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Thursday, March 11, 2010

Car Bomb Cake Balls. Boom.

It's no secret that I am obsessed with Bakerella's cake balls. Obsessed, I tell you. As I mentioned in a previous post, I've made many different flavors over the past two years, and each one is better than the last (looking forward a few weeks, the carrot cake balls I mentioned at the bottom of the previous post would be great for Easter...just sayin'). I love them because they are delicious. I love them because they are easy. I love them because wherever I bring them, they are a hit.

So I decided to give them a St. Patrick's Day twist. Using this guy:

Last year on St. Patrick's Day, besides Irish Soda Bread, I rolled out Guinness Cake for the very first time, and it was fabulous. Dark, intense, chocolatey and yet Guinness-y, it had it all. And this year, I decided to use it as the foundation of brand-new cake balls. But not just Guinness cake balls. What I really craved were Car Bomb cake balls!

Say hello to my little friend.

A car bomb in cake form was too tempting an idea not to give it a whirl. But this juxtaposition of chocolate, Guinness and Bailey's presented its own unique set of issues, and I actually ended up spending a fair amount of time planning the logistics of making these cake balls, because there are so many options at every step. The most important thing to me was trying to make sure that the flavors blended, not competed, with each other, and avoiding one single flavor overpowering the others.

There are 4 main steps during this process where creative decisions have to be made: the cake, the beer, the Bailey's, and the icing.

The Cake

Cake balls always start with the baking of a cake, just like any other cake you might make. I normally do this in a 9"x13" pan because it is easiest, but it honestly doesn't matter. For these balls, I had two options: the Guinness Cake from scratch that I've made in the past; or a modified cake mix. The from-scratch cake is fabulous, and I have no doubt it would make excellent cake balls...but I opted for the latter. I did this partly because I was leaving open the possibility of having to redo them if decisions I made at later steps didn't work out well, so I wanted to start with a cake that came together quickly. But I also used a mix because, to me at least, part of the spirit of the cake balls is that they are easy to make, and require little more than a boxed cake mix and a tub of icing (and in this case, a trip to the liquor store).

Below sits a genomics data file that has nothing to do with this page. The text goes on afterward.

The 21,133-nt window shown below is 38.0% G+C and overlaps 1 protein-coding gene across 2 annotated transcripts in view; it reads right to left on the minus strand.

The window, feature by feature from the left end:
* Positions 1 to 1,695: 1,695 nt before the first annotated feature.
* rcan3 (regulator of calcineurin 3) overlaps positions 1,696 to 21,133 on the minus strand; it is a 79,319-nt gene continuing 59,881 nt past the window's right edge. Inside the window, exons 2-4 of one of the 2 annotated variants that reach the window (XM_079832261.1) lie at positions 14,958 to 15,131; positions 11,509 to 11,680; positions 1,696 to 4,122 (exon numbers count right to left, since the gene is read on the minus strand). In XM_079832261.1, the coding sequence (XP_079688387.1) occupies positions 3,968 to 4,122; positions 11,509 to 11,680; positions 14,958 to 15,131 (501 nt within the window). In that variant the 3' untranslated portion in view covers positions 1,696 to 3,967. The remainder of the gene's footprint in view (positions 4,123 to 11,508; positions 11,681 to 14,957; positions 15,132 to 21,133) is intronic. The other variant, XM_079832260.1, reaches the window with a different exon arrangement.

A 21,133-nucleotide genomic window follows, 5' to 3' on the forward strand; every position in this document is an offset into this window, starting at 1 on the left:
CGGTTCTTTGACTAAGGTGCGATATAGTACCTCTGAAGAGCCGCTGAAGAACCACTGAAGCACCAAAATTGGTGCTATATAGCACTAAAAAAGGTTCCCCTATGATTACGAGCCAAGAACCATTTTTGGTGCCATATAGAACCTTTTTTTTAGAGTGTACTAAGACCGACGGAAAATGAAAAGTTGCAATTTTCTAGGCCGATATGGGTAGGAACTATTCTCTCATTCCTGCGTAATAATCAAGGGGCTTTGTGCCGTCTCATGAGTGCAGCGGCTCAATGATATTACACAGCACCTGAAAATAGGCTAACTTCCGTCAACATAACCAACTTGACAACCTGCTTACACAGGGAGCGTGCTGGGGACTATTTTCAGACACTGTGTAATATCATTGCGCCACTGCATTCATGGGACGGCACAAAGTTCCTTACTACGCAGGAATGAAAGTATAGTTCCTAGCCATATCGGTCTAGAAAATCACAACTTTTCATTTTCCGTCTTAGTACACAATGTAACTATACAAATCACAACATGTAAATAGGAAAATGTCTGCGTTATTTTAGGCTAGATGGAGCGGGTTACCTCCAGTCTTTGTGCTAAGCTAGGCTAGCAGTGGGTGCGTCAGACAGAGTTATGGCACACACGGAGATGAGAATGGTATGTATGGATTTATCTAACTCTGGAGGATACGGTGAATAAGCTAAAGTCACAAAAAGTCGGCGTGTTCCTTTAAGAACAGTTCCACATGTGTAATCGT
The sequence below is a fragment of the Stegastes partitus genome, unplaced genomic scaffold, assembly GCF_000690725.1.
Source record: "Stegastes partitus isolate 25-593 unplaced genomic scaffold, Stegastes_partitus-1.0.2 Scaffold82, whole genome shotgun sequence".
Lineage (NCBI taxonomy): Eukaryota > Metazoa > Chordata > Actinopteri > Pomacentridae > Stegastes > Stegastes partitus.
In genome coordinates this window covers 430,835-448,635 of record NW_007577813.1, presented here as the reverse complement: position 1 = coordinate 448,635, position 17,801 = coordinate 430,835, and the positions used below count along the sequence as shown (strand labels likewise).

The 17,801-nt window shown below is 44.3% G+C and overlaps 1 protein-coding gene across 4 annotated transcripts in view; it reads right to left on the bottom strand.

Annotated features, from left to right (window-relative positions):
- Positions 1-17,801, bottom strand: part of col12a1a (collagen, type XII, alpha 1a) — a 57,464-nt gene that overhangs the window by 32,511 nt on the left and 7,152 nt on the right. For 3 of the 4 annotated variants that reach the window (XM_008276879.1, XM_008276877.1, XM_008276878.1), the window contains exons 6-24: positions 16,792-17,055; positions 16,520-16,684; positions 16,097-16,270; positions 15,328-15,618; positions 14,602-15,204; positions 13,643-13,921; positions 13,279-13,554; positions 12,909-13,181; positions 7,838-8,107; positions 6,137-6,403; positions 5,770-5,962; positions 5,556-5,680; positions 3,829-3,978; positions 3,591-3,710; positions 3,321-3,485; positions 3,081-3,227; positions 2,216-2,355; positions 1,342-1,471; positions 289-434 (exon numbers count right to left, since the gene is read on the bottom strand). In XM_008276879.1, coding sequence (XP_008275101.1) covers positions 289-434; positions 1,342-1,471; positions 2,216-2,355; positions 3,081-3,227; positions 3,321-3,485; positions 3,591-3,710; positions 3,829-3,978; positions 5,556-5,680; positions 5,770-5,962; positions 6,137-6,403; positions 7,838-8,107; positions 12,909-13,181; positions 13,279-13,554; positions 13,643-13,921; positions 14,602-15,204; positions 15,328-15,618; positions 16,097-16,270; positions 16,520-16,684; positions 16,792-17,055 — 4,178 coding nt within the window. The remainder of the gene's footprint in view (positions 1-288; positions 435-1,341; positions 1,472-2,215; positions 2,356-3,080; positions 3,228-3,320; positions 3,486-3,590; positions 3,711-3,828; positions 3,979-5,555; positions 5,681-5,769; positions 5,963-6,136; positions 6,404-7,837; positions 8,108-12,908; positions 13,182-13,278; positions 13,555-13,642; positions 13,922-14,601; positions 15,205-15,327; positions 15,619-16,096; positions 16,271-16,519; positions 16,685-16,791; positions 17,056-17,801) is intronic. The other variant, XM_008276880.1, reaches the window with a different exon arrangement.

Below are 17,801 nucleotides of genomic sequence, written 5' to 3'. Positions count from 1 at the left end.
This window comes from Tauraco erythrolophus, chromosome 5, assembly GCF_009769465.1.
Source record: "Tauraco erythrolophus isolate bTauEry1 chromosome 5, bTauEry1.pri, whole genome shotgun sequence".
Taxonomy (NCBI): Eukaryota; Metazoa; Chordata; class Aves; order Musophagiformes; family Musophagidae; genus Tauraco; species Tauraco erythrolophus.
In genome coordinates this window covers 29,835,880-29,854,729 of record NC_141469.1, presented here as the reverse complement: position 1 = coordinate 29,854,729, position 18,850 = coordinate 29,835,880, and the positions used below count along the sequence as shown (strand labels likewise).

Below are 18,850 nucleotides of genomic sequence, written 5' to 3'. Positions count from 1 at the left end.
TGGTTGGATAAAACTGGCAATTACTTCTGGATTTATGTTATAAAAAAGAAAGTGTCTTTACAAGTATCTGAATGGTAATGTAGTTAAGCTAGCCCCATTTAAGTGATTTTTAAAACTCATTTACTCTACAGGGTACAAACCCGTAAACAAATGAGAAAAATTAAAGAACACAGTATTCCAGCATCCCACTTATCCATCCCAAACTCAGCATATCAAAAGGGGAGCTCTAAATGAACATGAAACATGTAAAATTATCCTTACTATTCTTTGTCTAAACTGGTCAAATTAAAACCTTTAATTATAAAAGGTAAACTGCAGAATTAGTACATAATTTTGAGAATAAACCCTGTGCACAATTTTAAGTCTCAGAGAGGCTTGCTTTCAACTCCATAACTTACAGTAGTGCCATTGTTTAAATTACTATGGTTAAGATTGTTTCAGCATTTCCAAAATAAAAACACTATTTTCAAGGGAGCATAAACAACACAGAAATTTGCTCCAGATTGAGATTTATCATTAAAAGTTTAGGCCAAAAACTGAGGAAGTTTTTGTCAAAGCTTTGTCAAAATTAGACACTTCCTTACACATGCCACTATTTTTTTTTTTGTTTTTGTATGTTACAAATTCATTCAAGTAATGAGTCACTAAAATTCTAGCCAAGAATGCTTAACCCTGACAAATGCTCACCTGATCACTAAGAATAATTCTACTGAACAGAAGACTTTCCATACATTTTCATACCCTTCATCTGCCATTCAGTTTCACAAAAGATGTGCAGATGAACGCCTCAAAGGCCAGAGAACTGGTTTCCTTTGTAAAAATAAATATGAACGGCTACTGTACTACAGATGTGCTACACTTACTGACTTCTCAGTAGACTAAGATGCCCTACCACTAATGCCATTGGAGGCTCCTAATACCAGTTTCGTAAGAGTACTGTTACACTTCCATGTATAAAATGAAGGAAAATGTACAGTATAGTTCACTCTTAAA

So, the take-home message: if you want to make the cake from scratch, it definitely is worth the work if you have the time, and I'll paste relevant links and recipes at the bottom of this post. But if you want a quick, easy, and still yummy Guinness cake, here's what you do: get a chocolate cake boxed mix (something dark like Devil's Food), and just replace the water in the recipe for Guinness. It'll be almost (but not quite) a full bottle of beer. And that's it. You just bake it up like any other cake, and let it cool. Easy, huh?

The Beer

You might have noticed that in the above pictures, I am using the Guinness Extra Stout. However, when I made the from-scratch Guinness Cake, I used regular Guinness. If you want to use regular Guinness with the cake mix, you certainly can, and I'm sure it will be delicious. I chose to use the Extra Stout however, because I was looking for a sharper flavor that wouldn't be overpowered by the Bailey's. And, I think they turned out well, but you can use either one to make cake balls. But, and this is an important "but", if you are making either type of Guinness cake, and keeping it as an ordinary cake and/or cupcakes (in other words, no balls), I wouldn't use the Extra Stout. The cake will have a bitter aftertaste on its own, and it will need the icing mashed directly into it to counteract the bitterness. I almost pitched the plain cake when I taste tested it, but I decided to keep going. And I'm glad I did, because I think the Extra Stout flavor was just right for the cake balls, because then you can taste notes of every flavor. But trust me, if you're just after a cake to be sliced up and eaten, use regular Guinness.

The Bailey's and the Icing